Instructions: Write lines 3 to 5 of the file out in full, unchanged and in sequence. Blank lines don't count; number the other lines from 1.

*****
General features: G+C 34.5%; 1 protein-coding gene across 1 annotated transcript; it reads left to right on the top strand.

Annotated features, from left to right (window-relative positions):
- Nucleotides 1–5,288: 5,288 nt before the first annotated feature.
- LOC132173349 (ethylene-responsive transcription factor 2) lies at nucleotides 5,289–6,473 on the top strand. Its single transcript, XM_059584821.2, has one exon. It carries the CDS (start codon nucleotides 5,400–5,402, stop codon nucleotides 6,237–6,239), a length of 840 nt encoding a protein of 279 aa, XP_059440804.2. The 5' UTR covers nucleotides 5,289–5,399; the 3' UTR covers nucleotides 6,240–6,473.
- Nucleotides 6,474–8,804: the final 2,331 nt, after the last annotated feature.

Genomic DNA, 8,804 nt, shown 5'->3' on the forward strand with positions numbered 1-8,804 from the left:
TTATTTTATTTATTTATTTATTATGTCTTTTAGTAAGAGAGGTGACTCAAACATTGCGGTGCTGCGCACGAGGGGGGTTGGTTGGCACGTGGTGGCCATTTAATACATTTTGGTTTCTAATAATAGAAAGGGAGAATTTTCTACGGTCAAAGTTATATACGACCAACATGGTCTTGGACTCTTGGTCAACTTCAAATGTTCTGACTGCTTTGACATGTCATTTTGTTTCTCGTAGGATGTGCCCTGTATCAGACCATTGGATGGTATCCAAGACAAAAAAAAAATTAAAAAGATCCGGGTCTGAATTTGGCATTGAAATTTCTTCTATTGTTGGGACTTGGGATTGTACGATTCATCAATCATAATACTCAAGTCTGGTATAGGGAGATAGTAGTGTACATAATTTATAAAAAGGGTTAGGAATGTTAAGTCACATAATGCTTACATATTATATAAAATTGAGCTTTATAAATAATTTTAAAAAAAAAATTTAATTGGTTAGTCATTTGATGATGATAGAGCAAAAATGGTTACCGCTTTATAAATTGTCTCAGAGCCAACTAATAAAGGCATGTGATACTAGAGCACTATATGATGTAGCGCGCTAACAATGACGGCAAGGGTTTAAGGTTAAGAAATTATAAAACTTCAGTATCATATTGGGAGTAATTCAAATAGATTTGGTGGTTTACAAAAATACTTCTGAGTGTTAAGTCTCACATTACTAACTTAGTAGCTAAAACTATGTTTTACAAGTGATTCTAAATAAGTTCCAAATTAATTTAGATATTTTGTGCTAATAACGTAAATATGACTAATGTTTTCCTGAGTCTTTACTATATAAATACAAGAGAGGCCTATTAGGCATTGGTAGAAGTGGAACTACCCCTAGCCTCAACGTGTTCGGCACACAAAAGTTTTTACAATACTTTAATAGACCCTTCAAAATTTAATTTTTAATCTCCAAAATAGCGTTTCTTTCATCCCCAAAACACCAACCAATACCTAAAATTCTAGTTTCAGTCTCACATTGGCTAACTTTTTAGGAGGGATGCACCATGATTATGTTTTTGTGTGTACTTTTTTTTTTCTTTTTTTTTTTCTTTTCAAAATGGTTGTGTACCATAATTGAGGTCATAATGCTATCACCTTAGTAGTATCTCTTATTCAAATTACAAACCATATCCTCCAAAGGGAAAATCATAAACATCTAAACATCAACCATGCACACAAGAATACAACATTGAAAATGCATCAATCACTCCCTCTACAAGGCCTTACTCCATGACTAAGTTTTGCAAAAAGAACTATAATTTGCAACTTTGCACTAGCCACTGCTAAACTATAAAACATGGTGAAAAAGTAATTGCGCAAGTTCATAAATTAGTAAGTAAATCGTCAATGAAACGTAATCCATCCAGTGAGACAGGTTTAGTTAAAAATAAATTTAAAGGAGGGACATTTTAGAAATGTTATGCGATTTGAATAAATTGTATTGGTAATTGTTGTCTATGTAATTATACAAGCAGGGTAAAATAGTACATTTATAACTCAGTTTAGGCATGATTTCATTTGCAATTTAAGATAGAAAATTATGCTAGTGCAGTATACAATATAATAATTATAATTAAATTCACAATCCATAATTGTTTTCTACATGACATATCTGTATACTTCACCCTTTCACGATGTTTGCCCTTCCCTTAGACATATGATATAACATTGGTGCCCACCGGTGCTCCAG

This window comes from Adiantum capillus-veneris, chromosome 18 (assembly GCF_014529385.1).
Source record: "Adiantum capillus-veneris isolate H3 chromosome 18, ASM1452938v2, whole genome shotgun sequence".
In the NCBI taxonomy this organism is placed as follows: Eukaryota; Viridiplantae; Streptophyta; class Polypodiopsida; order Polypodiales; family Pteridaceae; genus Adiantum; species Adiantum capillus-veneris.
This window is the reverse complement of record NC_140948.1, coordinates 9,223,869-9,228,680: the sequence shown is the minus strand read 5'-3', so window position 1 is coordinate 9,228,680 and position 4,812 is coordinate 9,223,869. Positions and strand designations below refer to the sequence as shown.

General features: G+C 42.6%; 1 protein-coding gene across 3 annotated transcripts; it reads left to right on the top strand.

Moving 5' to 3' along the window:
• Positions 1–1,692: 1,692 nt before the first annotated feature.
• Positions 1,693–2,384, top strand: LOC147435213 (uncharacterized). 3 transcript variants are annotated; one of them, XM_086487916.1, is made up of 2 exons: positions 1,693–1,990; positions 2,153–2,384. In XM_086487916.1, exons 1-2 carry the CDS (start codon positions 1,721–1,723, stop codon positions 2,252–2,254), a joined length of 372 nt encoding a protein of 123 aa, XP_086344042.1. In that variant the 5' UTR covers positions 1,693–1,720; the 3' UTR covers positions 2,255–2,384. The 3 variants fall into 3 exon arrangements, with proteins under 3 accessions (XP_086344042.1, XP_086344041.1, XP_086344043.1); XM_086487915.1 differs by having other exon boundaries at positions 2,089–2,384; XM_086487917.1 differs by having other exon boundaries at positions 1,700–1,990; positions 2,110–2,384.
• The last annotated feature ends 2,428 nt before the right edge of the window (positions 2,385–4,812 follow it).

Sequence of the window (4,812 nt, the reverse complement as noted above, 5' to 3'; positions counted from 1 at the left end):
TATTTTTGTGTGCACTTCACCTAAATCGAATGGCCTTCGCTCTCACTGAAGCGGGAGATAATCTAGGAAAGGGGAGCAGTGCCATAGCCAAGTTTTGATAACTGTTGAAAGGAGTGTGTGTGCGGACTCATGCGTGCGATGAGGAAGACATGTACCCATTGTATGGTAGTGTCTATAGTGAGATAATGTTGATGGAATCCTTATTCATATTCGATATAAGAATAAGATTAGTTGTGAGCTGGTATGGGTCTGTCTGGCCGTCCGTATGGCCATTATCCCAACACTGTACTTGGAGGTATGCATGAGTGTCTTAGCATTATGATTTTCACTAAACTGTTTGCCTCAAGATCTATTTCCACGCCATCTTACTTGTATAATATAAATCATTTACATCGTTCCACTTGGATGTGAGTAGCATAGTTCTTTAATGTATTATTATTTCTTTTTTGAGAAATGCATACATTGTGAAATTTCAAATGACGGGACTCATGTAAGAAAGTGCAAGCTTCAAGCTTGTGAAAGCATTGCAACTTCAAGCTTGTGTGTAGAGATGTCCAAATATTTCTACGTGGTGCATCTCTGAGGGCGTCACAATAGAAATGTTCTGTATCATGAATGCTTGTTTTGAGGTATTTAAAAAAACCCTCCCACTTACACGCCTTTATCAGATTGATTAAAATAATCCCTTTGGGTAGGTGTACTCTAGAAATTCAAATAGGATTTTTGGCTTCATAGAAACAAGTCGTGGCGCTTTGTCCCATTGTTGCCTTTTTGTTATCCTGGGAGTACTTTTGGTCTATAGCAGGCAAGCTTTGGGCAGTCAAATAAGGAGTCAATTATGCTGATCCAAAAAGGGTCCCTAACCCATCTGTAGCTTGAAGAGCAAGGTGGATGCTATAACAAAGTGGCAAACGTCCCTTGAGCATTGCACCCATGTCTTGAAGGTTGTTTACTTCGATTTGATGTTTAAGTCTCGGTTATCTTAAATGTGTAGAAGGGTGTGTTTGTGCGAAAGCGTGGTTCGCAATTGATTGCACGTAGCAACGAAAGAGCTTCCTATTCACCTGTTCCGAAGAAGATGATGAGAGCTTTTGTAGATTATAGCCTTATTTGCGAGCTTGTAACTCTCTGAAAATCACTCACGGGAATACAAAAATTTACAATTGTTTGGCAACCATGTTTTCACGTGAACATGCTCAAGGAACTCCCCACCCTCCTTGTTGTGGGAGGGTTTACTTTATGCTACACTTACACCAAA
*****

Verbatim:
- Nucleotides 1–5,288: 5,288 nt before the first annotated feature.
- LOC132173349 (ethylene-responsive transcription factor 2) lies at nucleotides 5,289–6,473 on the top strand. Its single transcript, XM_059584821.2, has one exon. It carries the CDS (start codon nucleotides 5,400–5,402, stop codon nucleotides 6,237–6,239), a length of 840 nt encoding a protein of 279 aa, XP_059440804.2. The 5' UTR covers nucleotides 5,289–5,399; the 3' UTR covers nucleotides 6,240–6,473.
- Nucleotides 6,474–8,804: the final 2,331 nt, after the last annotated feature.